I guess that means we should be using delayed shooting for critical shots and our AF calibration.

EDIT: Did you have VR turned on - if VR lens? Would be interesting to see if VR can counter mirror-slap on tripod (and handheld low light shots) which would fall into the 0.2 range.

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Phororhacos
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Re: D800 mirror vibration test
In reply to Horshack, Apr 16, 2012

This alone is enough to crave for a high EVF that would make an end of the mirrorshake forever.

Walter
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RicksAstro
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Re: D800 mirror vibration test
In reply to lovEU, Apr 16, 2012

Just resize the images by 58% (sqrt of 12mpix/36mpix) and you could see for yourself.

lovEU wrote:

Thanks for posting. It would be interesting to see a correspondend comparison for less pixels, taken by a D3 for example.

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regards, eric

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M Lammerse
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Re: D800 mirror vibration test
In reply to Phororhacos, Apr 16, 2012

Well,

I have seen quite a few EVFs' the past months and none come even close to a normal viewfinder. The one in the A77 is reasonable good inside, but outside it handles especially bright highlighted scenes poorly.

Especially for macro, portrait and landscape work I personally would never want to rely on a EVF as they are there now.

Michel

Phororhacos wrote:

This alone is enough to crave for a high EVF that would make an end of the mirrorshake forever.

Walter
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surf1
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Re: D800 mirror vibration test
In reply to Robin Casady, Apr 16, 2012

Thanks for the test, very interesting!

But I agree with Robin, this is equally a test of mirror vibration as it is a test of your tripod. I had a Benro once, and it did not fulfill my expectations. I tested a bunch of tripods then and you could really see the difference in sharpness. Now using a Velbon Camargue carbon tripod with Markins M3 head, as it faired as well as the Gitzo I tested and was cheaper.

Cheers, Surf

Robin Casady wrote:

What do you expect from a cheap tripod? You need to man-up and get a Gitzo.

Interesting that 3 sec. is enough for it to settle down. I expect to be using mirror-up much more than I did with the D700.
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http://www.robincasady.com/Photo/index.html

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Horshack
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Re: D800 mirror vibration test
In reply to surf1, Apr 16, 2012

surf1 wrote:

Thanks for the test, very interesting!

But I agree with Robin, this is equally a test of mirror vibration as it is a test of your tripod. I had a Benro once, and it did not fulfill my expectations. I tested a bunch of tripods then and you could really see the difference in sharpness. Now using a Velbon Camargue carbon tripod with Markins M3 head, as it faired as well as the Gitzo I tested and was cheaper.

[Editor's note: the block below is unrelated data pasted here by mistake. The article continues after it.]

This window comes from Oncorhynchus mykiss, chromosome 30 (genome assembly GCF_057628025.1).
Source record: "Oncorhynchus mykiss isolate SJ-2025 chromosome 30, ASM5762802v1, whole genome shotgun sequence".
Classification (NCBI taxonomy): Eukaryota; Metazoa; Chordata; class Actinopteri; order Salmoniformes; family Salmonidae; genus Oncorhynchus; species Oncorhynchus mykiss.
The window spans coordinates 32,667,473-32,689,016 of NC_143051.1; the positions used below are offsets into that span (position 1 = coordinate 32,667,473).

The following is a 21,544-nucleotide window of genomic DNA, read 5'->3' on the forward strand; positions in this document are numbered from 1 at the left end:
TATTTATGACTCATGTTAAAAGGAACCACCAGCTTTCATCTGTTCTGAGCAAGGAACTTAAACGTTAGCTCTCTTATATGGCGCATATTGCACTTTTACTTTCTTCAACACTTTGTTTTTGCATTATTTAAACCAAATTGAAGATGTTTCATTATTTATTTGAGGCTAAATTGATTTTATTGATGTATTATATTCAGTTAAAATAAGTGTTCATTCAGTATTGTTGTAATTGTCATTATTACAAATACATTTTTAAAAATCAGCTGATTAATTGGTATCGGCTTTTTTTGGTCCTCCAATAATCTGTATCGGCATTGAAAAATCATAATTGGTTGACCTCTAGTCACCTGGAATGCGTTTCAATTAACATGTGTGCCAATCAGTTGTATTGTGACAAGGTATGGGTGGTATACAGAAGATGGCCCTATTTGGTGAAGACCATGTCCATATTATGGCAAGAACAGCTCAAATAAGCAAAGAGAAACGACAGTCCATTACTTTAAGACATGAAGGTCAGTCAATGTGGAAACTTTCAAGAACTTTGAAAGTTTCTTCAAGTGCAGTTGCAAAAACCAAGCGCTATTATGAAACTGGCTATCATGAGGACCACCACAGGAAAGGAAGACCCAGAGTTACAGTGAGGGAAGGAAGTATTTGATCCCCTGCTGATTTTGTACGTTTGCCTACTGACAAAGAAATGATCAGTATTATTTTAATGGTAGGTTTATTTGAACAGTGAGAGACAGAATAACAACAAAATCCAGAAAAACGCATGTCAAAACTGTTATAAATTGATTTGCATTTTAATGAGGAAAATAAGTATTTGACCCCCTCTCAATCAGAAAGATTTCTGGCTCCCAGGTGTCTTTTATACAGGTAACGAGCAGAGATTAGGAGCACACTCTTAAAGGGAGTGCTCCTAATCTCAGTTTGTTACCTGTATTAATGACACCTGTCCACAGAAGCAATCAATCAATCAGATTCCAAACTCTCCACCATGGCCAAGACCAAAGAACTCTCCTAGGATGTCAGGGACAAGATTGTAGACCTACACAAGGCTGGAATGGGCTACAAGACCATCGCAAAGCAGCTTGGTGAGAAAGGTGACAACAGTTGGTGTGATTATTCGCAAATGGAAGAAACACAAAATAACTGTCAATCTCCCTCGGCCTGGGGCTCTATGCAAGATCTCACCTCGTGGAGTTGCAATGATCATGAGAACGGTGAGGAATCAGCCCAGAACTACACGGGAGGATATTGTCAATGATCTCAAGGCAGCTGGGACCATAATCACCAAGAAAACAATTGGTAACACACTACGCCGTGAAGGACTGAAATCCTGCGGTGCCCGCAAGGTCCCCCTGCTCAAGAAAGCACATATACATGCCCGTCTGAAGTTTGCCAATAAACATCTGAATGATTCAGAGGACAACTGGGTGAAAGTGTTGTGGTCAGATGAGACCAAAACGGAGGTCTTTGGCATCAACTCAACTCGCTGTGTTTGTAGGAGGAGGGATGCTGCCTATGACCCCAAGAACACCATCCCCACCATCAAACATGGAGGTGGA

Cheers, Surf

The Benro is a Gitzo knockoff and performs equally in terms of stability.

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Horshack
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Re: Does this mean you are going to verify this?
In reply to lock, Apr 16, 2012

lock wrote:

You now know the 100 mm macro shows it. On a tripod, it apparently demands almost the old 1/f rule to get rid of this vibration effect.

If you think handheld vibrations simply overrule the mirror/shutter vibration, you could test it, couldn't you? Same object, same camera and lens, now handheld. Most likely, you will start with higher shutter speeds. You could actually have a go with a lens VR in two modes: on and off. Would be very interesting, really !

Thanks for the work, Horshack!

I might but since I already tested it on the D7000 I'm not very motivated.

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Horshack
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Re: D800 mirror vibration test
In reply to vincent__l, Apr 16, 2012

vincent_ l wrote:

Thanks for sharing. Looks like exposures longer than 1/80 can benefit from MLU / exposure delay. It's a little strange that your timer only exposures get increasingly more blurry as the shutter time increases, as expected. However, at 1/5s it seems to get sharper.

This is typical based on my mirror vibration tests of other models. At lower shutter speeds the vibrations taper out during the exposure and become less noticeable.

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Horshack
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Re: D800 mirror vibration test
In reply to cs hauser, Apr 16, 2012

cs hauser wrote:

vincent_ l wrote:

Looks like exposures longer than 1/80 can benefit from MLU / exposure delay.

I also wonder if the blur would look anywhere near that bad for photos taken at non-macro shooting distances.

Macro @ MFD is pretty much a torture test for mirror vibration due to the level of magnification, along with the fact that the 100mm MP is one of the sharpest lens available for the F mount. I suspect similar results could be obtained with a long telephoto.